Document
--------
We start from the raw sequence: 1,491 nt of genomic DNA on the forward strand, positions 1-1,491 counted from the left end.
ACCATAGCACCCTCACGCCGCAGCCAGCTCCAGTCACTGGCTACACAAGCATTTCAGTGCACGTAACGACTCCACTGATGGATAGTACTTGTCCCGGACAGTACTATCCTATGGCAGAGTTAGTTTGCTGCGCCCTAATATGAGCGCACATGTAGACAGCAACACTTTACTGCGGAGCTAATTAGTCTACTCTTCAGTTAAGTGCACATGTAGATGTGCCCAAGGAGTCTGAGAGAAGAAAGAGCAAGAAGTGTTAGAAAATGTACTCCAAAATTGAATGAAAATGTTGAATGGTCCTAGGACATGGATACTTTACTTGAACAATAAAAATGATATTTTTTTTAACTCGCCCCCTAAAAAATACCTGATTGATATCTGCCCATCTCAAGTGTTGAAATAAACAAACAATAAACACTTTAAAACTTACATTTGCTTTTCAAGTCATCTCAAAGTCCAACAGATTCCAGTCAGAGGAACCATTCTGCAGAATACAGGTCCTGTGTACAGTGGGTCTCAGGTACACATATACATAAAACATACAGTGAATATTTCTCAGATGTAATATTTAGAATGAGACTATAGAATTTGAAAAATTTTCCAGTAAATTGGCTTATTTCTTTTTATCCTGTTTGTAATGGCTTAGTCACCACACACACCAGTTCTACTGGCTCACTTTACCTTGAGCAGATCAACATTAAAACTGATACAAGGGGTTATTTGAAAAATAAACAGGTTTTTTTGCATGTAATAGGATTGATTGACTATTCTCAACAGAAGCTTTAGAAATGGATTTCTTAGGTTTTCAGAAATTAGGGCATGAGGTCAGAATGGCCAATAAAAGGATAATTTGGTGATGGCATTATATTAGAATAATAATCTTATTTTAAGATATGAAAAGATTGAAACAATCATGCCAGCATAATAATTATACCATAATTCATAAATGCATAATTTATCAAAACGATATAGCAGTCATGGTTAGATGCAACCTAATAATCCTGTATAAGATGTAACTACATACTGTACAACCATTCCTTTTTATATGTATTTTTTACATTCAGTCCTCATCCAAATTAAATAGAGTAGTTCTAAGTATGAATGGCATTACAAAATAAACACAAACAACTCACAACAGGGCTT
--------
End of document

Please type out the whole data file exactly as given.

We start from the raw sequence: 1,491 nt of genomic DNA on the forward strand, positions 1-1,491 counted from the left end.
ACCATAGCACCCTCACGCCGCAGCCAGCTCCAGTCACTGGCTACACAAGCATTTCAGTGCACGTAACGACTCCACTGATGGATAGTACTTGTCCCGGACAGTACTATCCTATGGCAGAGTTAGTTTGCTGCGCCCTAATATGAGCGCACATGTAGACAGCAACACTTTACTGCGGAGCTAATTAGTCTACTCTTCAGTTAAGTGCACATGTAGATGTGCCCAAGGAGTCTGAGAGAAGAAAGAGCAAGAAGTGTTAGAAAATGTACTCCAAAATTGAATGAAAATGTTGAATGGTCCTAGGACATGGATACTTTACTTGAACAATAAAAATGATATTTTTTTTAACTCGCCCCCTAAAAAATACCTGATTGATATCTGCCCATCTCAAGTGTTGAAATAAACAAACAATAAACACTTTAAAACTTACATTTGCTTTTCAAGTCATCTCAAAGTCCAACAGATTCCAGTCAGAGGAACCATTCTGCAGAATACAGGTCCTGTGTACAGTGGGTCTCAGGTACACATATACATAAAACATACAGTGAATATTTCTCAGATGTAATATTTAGAATGAGACTATAGAATTTGAAAAATTTTCCAGTAAATTGGCTTATTTCTTTTTATCCTGTTTGTAATGGCTTAGTCACCACACACACCAGTTCTACTGGCTCACTTTACCTTGAGCAGATCAACATTAAAACTGATACAAGGGGTTATTTGAAAAATAAACAGGTTTTTTTGCATGTAATAGGATTGATTGACTATTCTCAACAGAAGCTTTAGAAATGGATTTCTTAGGTTTTCAGAAATTAGGGCATGAGGTCAGAATGGCCAATAAAAGGATAATTTGGTGATGGCATTATATTAGAATAATAATCTTATTTTAAGATATGAAAAGATTGAAACAATCATGCCAGCATAATAATTATACCATAATTCATAAATGCATAATTTATCAAAACGATATAGCAGTCATGGTTAGATGCAACCTAATAATCCTGTATAAGATGTAACTACATACTGTACAACCATTCCTTTTTATATGTATTTTTTACATTCAGTCCTCATCCAAATTAAATAGAGTAGTTCTAAGTATGAATGGCATTACAAAATAAACACAAACAACTCACAACAGGGCTT